On Thu, 22 Sep 2016 14:11:03 +0100, Al Viro wrote:
> On Thu, Sep 22, 2016 at 01:57:58PM +0200, Jean Delvare wrote:
> > >
> > > MUST is much stronger language than I would prefer.
> > That's what error means, really. When your compiler fails with an
> > error, you have no choice but to fix your code. Warnings on the other
> > hand may be ignored sometimes.
> And they are errors, because of...?
Because we decided they were important. Of course there is some
subjectivity to this decision, much like all gcc warnings could be
errors and some errors could be warnings. Which is why gcc allows
I assume the current set of errors vs. warnings is the result of some
consensus amongst kernel developers. It can certainly be adjusted if
the consensus changes for whatever reason.
> > Sure. But I'm afraid you keep changing topics and I have no idea where
> > you are going. We started with "should there be a space before jump
> > labels", then out of nowhere we were discussing the wording of the
> > output of checkpatch (how is that related?) and now you pull statistics
> > out of your hat, like these numbers imply anything.
> > checkpatch was called checkPATCH for a reason. It's main intent was to
> > prevent NEW (coding-style mostly) errors from creeping into the kernel.
> > The fact that old code does now always follow these recommendations is
> > unfortunate but that doesn't make checkpatch wrong or bad.
> > ERROR means that the new code isn't allowed to do that. Period.
> The main intent of checkpatch these days appears to be providing an easy
> way of thoughtless inflation of commit counts, everything else be damned.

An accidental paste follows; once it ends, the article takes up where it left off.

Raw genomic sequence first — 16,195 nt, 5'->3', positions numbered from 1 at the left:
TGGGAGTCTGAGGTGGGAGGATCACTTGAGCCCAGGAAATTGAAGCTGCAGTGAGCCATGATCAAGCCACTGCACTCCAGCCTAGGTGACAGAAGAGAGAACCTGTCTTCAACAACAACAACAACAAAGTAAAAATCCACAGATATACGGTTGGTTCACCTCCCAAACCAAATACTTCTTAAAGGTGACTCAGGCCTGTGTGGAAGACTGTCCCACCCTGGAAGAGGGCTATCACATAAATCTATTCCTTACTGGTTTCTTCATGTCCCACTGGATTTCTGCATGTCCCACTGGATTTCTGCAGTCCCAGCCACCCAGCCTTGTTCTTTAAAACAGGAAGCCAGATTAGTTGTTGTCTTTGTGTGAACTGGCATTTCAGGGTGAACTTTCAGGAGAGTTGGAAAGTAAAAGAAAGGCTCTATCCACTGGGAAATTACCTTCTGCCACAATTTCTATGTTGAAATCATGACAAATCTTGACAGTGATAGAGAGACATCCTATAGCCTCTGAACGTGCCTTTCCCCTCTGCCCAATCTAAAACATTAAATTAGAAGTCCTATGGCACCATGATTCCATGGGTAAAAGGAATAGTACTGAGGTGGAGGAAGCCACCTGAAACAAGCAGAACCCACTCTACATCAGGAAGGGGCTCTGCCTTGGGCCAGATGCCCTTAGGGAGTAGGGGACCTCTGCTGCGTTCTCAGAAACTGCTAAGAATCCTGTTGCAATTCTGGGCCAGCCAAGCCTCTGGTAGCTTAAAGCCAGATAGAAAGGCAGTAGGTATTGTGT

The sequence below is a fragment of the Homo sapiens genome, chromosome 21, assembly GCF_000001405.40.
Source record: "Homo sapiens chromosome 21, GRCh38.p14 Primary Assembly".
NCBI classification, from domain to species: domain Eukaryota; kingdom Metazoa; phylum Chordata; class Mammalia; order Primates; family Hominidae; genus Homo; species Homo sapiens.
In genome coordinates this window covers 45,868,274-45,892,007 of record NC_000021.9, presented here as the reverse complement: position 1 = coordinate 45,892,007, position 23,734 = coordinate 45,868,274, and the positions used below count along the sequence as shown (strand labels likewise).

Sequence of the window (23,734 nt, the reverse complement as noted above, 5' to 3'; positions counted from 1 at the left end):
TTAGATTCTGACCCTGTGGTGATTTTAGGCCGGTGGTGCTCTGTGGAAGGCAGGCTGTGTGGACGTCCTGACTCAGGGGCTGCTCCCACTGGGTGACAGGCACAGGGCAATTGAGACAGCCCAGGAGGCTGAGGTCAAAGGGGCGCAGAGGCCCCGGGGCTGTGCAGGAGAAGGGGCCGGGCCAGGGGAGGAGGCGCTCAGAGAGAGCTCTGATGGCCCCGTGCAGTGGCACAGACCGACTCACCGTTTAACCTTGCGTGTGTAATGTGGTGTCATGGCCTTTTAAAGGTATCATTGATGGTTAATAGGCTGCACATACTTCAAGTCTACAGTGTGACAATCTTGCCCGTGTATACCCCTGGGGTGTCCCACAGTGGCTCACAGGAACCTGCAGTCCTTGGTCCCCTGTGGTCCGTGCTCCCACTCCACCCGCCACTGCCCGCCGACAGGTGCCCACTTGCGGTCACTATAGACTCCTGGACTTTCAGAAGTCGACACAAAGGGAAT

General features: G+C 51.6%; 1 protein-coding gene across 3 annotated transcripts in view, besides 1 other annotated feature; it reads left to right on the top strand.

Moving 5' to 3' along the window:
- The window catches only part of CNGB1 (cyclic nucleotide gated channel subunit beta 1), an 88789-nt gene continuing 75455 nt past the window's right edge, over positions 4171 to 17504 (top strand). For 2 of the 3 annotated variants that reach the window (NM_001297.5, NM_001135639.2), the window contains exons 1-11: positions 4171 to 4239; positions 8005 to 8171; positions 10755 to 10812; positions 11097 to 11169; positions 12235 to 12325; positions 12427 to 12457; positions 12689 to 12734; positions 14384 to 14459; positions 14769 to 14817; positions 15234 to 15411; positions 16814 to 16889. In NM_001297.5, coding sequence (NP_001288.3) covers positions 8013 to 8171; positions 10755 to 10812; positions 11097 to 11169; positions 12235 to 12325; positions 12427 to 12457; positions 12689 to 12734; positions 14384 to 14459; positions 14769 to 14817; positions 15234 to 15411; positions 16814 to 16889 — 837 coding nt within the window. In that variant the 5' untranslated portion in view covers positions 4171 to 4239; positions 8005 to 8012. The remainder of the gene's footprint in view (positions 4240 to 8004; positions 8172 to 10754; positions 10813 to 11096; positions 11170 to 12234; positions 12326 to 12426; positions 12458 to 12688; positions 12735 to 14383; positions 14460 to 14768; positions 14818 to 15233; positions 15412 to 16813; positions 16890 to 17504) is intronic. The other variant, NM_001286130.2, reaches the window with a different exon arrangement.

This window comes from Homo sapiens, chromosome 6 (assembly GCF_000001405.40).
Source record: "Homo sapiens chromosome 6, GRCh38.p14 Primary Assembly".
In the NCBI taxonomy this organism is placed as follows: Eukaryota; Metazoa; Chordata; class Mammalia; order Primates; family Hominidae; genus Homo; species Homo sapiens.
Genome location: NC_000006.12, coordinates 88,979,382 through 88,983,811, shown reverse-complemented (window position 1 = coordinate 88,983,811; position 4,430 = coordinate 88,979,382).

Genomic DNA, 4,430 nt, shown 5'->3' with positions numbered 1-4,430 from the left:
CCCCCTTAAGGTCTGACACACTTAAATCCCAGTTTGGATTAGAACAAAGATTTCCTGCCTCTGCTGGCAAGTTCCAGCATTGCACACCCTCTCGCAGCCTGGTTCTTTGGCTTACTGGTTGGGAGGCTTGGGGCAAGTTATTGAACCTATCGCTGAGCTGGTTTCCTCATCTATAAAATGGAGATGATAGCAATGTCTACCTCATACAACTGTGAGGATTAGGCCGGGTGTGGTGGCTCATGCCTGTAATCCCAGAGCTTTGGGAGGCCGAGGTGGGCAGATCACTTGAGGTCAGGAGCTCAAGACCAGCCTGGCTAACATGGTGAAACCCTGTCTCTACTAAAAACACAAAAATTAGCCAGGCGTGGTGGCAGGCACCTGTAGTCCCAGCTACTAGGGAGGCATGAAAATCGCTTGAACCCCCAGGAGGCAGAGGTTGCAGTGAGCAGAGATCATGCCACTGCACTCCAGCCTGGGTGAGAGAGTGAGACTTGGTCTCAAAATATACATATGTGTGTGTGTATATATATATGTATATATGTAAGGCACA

> Make-work, in other words.
Yes, I've noticed the trend too :-( But that's a problem with the
people using the tool, mostly, not with the tool itself.
> The _only_ criterion for adding new checks should be a strong consensus in
> the core kernel. IOW, it should be descriptive, not prescriptive. "Some
> people do it this way, some - that" is not a valid reason for "let's make it
> uniform; that way is just better, so from now on it's a new requirement".
> Especially when the rationale behind the choice has all the intellectual
> rigour of feng shui. Some of these checks are common-sense, some are
> absolutely arbitrary, there are far too many of them (...)
That I agree with, I've complained about the same before. But that
doesn't mean checkpatch is not a wonderfully useful tool. It really is,
if used properly.
> and elevating them
> to the level of compiler errors like you seem to do is rather dishonest.
I see. Well clearly this discussion isn't going anywhere so I'll go
back working on things that really matter. See you.
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